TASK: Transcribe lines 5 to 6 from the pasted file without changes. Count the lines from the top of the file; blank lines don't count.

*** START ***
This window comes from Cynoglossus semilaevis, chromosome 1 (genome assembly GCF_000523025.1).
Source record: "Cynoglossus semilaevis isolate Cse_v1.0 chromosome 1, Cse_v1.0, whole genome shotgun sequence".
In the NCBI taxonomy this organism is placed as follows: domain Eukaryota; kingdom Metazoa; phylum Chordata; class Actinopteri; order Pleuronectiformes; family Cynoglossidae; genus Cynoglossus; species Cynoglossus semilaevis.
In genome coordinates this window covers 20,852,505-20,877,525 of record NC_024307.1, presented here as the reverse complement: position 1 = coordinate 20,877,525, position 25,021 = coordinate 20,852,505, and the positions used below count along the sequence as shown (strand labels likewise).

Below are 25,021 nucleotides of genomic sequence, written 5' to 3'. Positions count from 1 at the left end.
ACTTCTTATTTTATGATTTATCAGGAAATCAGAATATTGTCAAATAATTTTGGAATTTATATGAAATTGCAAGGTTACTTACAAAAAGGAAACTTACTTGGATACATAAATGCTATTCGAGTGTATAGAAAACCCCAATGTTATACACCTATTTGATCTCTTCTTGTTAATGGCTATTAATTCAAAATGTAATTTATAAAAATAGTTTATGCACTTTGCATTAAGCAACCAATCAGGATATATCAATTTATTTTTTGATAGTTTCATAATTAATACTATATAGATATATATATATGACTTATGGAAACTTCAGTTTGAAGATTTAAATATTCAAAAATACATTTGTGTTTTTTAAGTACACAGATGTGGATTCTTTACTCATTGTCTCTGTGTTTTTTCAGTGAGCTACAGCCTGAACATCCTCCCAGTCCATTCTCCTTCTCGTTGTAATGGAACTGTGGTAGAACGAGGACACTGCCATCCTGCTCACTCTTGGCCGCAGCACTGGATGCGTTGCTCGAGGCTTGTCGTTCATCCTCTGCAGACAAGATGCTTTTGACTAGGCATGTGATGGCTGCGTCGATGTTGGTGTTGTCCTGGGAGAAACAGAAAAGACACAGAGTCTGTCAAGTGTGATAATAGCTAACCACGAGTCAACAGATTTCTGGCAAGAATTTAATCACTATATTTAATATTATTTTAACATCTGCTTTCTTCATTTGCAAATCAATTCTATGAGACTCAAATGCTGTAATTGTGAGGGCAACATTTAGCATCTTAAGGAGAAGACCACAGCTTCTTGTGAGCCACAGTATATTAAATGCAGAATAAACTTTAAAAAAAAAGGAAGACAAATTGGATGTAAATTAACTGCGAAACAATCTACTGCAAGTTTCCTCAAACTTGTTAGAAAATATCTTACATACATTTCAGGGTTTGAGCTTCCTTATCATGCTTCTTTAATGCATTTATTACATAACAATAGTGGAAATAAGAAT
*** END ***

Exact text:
Below are 25,021 nucleotides of genomic sequence, written 5' to 3'. Positions count from 1 at the left end.
ACTTCTTATTTTATGATTTATCAGGAAATCAGAATATTGTCAAATAATTTTGGAATTTATATGAAATTGCAAGGTTACTTACAAAAAGGAAACTTACTTGGATACATAAATGCTATTCGAGTGTATAGAAAACCCCAATGTTATACACCTATTTGATCTCTTCTTGTTAATGGCTATTAATTCAAAATGTAATTTATAAAAATAGTTTATGCACTTTGCATTAAGCAACCAATCAGGATATATCAATTTATTTTTTGATAGTTTCATAATTAATACTATATAGATATATATATATGACTTATGGAAACTTCAGTTTGAAGATTTAAATATTCAAAAATACATTTGTGTTTTTTAAGTACACAGATGTGGATTCTTTACTCATTGTCTCTGTGTTTTTTCAGTGAGCTACAGCCTGAACATCCTCCCAGTCCATTCTCCTTCTCGTTGTAATGGAACTGTGGTAGAACGAGGACACTGCCATCCTGCTCACTCTTGGCCGCAGCACTGGATGCGTTGCTCGAGGCTTGTCGTTCATCCTCTGCAGACAAGATGCTTTTGACTAGGCATGTGATGGCTGCGTCGATGTTGGTGTTGTCCTGGGAGAAACAGAAAAGACACAGAGTCTGTCAAGTGTGATAATAGCTAACCACGAGTCAACAGATTTCTGGCAAGAATTTAATCACTATATTTAATATTATTTTAACATCTGCTTTCTTCATTTGCAAATCAATTCTATGAGACTCAAATGCTGTAATTGTGAGGGCAACATTTAGCATCTTAAGGAGAAGACCACAGCTTCTTGTGAGCCACAGTATATTAAATGCAGAATAAACTTTAAAAAAAAAGGAAGACAAATTGGATGTAAATTAACTGCGAAACAATCTACTGCAAGTTTCCTCAAACTTGTTAGAAAATATCTTACATACATTTCAGGGTTTGAGCTTCCTTATCATGCTTCTTTAATGCATTTATTACATAACAATAGTGGAAATAAGAAT